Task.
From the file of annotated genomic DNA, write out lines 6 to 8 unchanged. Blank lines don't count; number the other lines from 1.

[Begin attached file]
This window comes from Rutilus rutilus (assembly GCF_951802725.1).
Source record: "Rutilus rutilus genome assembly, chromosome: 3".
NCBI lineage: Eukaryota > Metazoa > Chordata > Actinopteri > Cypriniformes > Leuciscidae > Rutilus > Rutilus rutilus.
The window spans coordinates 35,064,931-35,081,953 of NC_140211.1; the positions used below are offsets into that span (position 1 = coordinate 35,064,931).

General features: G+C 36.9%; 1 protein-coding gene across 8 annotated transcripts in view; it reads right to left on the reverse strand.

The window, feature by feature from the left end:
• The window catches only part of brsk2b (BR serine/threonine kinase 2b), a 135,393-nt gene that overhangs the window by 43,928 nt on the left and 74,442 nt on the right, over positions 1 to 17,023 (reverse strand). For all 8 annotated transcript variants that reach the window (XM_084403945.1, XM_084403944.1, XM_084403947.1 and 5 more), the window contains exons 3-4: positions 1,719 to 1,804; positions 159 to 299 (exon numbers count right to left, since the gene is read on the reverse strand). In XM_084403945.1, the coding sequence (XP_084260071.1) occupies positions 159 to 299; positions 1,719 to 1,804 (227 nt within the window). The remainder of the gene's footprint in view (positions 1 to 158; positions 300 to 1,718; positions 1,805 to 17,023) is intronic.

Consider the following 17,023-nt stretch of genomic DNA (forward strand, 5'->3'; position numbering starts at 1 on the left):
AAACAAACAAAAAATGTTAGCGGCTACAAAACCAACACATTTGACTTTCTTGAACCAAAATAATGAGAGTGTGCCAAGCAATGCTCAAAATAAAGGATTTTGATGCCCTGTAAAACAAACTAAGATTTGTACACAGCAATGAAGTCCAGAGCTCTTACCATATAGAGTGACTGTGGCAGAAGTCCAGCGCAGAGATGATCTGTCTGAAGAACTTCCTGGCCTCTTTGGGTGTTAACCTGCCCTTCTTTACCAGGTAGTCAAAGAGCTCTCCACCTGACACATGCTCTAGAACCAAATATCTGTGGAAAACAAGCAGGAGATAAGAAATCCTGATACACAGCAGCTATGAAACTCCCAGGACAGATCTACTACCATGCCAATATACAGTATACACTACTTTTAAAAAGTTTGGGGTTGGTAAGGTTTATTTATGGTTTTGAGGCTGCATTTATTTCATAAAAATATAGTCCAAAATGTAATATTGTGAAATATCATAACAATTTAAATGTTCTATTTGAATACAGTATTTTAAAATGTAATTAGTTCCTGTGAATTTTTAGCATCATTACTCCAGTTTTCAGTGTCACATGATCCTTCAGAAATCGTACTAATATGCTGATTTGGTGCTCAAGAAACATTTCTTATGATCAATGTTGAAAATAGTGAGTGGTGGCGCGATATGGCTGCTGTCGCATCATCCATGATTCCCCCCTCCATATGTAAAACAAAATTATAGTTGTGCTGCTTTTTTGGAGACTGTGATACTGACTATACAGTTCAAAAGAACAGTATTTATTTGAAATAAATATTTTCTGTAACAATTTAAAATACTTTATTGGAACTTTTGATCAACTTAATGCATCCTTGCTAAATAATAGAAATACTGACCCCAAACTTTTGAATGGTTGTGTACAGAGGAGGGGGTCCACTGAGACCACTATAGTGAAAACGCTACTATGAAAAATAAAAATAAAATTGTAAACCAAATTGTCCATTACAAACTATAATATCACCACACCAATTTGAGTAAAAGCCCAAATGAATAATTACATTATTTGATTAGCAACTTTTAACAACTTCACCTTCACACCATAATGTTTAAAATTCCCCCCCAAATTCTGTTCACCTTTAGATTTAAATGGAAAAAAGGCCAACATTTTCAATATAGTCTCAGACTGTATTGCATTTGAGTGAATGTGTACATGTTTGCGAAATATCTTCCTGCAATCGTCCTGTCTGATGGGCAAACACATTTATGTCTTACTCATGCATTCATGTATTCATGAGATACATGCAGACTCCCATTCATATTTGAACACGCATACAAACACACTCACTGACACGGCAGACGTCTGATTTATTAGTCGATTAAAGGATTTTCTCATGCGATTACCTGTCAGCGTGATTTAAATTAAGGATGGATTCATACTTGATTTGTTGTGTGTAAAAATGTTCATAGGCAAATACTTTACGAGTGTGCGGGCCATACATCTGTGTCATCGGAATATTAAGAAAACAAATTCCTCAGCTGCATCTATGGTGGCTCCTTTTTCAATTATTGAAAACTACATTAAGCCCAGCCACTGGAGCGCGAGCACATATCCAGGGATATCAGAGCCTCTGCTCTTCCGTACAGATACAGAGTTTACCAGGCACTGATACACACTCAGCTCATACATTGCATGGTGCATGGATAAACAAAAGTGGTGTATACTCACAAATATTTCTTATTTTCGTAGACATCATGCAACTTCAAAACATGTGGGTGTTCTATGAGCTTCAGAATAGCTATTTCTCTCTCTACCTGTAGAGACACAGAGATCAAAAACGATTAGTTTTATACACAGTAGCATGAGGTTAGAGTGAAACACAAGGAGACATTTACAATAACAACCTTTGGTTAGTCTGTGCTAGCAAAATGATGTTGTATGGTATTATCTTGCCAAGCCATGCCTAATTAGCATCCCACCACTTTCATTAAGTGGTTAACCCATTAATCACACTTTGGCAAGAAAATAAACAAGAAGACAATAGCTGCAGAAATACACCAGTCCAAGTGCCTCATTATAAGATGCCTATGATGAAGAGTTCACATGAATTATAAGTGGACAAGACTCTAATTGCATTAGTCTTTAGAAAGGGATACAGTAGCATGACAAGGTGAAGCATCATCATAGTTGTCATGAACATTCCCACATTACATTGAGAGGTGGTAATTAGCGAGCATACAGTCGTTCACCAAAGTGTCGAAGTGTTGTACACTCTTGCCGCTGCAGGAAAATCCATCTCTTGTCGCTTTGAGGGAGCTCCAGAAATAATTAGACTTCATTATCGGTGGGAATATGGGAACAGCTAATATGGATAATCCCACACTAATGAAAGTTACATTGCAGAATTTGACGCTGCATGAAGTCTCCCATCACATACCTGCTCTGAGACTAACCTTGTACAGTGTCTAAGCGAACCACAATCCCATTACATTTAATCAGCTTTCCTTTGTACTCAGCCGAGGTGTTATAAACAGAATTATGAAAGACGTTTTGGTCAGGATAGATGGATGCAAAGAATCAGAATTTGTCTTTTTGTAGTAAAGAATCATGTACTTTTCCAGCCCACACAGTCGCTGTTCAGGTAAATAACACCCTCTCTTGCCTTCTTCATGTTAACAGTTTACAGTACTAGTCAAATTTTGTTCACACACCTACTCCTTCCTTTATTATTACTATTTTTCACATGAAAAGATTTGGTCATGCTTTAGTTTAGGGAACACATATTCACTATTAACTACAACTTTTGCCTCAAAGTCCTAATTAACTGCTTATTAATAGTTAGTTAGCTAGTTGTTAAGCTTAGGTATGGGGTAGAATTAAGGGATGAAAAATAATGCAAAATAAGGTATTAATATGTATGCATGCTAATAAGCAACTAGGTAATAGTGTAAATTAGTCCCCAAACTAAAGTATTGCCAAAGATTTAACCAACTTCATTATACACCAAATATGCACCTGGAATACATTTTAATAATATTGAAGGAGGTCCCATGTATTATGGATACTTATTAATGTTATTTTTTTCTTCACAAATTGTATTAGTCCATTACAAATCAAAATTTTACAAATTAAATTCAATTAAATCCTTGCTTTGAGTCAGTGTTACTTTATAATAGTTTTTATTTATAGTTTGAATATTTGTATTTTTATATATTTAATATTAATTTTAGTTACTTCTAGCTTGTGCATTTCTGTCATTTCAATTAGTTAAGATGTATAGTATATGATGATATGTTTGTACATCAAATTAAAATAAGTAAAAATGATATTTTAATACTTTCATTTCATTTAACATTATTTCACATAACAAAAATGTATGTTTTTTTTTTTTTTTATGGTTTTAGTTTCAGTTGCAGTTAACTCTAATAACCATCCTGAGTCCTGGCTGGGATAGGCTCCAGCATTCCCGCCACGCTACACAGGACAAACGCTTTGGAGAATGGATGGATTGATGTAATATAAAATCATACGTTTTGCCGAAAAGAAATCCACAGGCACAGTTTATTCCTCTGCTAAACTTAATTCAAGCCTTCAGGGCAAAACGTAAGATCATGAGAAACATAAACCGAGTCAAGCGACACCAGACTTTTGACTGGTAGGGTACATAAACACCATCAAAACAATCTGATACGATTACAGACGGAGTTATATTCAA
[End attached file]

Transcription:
The window, feature by feature from the left end:
• The window catches only part of brsk2b (BR serine/threonine kinase 2b), a 135,393-nt gene that overhangs the window by 43,928 nt on the left and 74,442 nt on the right, over positions 1 to 17,023 (reverse strand). For all 8 annotated transcript variants that reach the window (XM_084403945.1, XM_084403944.1, XM_084403947.1 and 5 more), the window contains exons 3-4: positions 1,719 to 1,804; positions 159 to 299 (exon numbers count right to left, since the gene is read on the reverse strand). In XM_084403945.1, the coding sequence (XP_084260071.1) occupies positions 159 to 299; positions 1,719 to 1,804 (227 nt within the window). The remainder of the gene's footprint in view (positions 1 to 158; positions 300 to 1,718; positions 1,805 to 17,023) is intronic.

Consider the following 17,023-nt stretch of genomic DNA (forward strand, 5'->3'; position numbering starts at 1 on the left):